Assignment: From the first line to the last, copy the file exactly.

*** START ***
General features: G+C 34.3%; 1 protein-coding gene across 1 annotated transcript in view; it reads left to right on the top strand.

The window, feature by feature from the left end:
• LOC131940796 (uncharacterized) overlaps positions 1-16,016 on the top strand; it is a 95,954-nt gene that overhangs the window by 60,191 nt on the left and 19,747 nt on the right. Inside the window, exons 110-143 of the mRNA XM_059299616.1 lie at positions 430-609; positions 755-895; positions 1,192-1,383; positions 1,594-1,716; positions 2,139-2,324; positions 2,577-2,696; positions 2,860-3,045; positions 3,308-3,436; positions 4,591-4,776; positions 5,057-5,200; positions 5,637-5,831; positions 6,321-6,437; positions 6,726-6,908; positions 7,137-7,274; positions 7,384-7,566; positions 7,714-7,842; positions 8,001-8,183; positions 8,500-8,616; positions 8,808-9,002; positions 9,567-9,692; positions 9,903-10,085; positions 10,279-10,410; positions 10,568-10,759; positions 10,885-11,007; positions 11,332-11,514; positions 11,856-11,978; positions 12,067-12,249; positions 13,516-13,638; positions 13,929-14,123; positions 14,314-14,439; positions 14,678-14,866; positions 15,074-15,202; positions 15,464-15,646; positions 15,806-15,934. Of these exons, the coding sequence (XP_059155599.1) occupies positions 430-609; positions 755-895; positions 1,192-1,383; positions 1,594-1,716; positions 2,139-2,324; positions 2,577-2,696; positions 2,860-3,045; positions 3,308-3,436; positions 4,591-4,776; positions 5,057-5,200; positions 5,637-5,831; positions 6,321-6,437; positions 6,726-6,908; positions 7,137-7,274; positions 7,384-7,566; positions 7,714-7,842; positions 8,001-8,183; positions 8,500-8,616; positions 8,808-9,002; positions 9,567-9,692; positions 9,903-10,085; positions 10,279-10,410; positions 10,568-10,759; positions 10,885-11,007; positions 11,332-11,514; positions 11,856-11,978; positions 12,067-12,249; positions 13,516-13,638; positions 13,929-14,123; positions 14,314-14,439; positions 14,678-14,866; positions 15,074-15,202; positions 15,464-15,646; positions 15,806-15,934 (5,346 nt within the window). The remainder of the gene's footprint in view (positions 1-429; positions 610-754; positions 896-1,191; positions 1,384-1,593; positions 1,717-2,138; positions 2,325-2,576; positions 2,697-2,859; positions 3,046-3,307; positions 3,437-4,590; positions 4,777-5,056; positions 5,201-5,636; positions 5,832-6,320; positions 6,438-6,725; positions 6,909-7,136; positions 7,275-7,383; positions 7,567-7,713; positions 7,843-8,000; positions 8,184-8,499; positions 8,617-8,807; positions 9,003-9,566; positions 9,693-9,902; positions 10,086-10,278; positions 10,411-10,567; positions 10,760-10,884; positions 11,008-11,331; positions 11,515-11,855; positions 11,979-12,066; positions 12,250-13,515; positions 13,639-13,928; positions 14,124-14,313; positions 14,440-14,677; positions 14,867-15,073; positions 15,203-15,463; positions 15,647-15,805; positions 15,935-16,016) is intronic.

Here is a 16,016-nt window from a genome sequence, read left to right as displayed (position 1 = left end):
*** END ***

General features: G+C 34.3%; 1 protein-coding gene across 1 annotated transcript in view; it reads left to right on the top strand.

The window, feature by feature from the left end:
• LOC131940796 (uncharacterized) overlaps positions 1-16,016 on the top strand; it is a 95,954-nt gene that overhangs the window by 60,191 nt on the left and 19,747 nt on the right. Inside the window, exons 110-143 of the mRNA XM_059299616.1 lie at positions 430-609; positions 755-895; positions 1,192-1,383; positions 1,594-1,716; positions 2,139-2,324; positions 2,577-2,696; positions 2,860-3,045; positions 3,308-3,436; positions 4,591-4,776; positions 5,057-5,200; positions 5,637-5,831; positions 6,321-6,437; positions 6,726-6,908; positions 7,137-7,274; positions 7,384-7,566; positions 7,714-7,842; positions 8,001-8,183; positions 8,500-8,616; positions 8,808-9,002; positions 9,567-9,692; positions 9,903-10,085; positions 10,279-10,410; positions 10,568-10,759; positions 10,885-11,007; positions 11,332-11,514; positions 11,856-11,978; positions 12,067-12,249; positions 13,516-13,638; positions 13,929-14,123; positions 14,314-14,439; positions 14,678-14,866; positions 15,074-15,202; positions 15,464-15,646; positions 15,806-15,934. Of these exons, the coding sequence (XP_059155599.1) occupies positions 430-609; positions 755-895; positions 1,192-1,383; positions 1,594-1,716; positions 2,139-2,324; positions 2,577-2,696; positions 2,860-3,045; positions 3,308-3,436; positions 4,591-4,776; positions 5,057-5,200; positions 5,637-5,831; positions 6,321-6,437; positions 6,726-6,908; positions 7,137-7,274; positions 7,384-7,566; positions 7,714-7,842; positions 8,001-8,183; positions 8,500-8,616; positions 8,808-9,002; positions 9,567-9,692; positions 9,903-10,085; positions 10,279-10,410; positions 10,568-10,759; positions 10,885-11,007; positions 11,332-11,514; positions 11,856-11,978; positions 12,067-12,249; positions 13,516-13,638; positions 13,929-14,123; positions 14,314-14,439; positions 14,678-14,866; positions 15,074-15,202; positions 15,464-15,646; positions 15,806-15,934 (5,346 nt within the window). The remainder of the gene's footprint in view (positions 1-429; positions 610-754; positions 896-1,191; positions 1,384-1,593; positions 1,717-2,138; positions 2,325-2,576; positions 2,697-2,859; positions 3,046-3,307; positions 3,437-4,590; positions 4,777-5,056; positions 5,201-5,636; positions 5,832-6,320; positions 6,438-6,725; positions 6,909-7,136; positions 7,275-7,383; positions 7,567-7,713; positions 7,843-8,000; positions 8,184-8,499; positions 8,617-8,807; positions 9,003-9,566; positions 9,693-9,902; positions 10,086-10,278; positions 10,411-10,567; positions 10,760-10,884; positions 11,008-11,331; positions 11,515-11,855; positions 11,979-12,066; positions 12,250-13,515; positions 13,639-13,928; positions 14,124-14,313; positions 14,440-14,677; positions 14,867-15,073; positions 15,203-15,463; positions 15,647-15,805; positions 15,935-16,016) is intronic.

Here is a 16,016-nt window from a genome sequence, read left to right as displayed (position 1 = left end):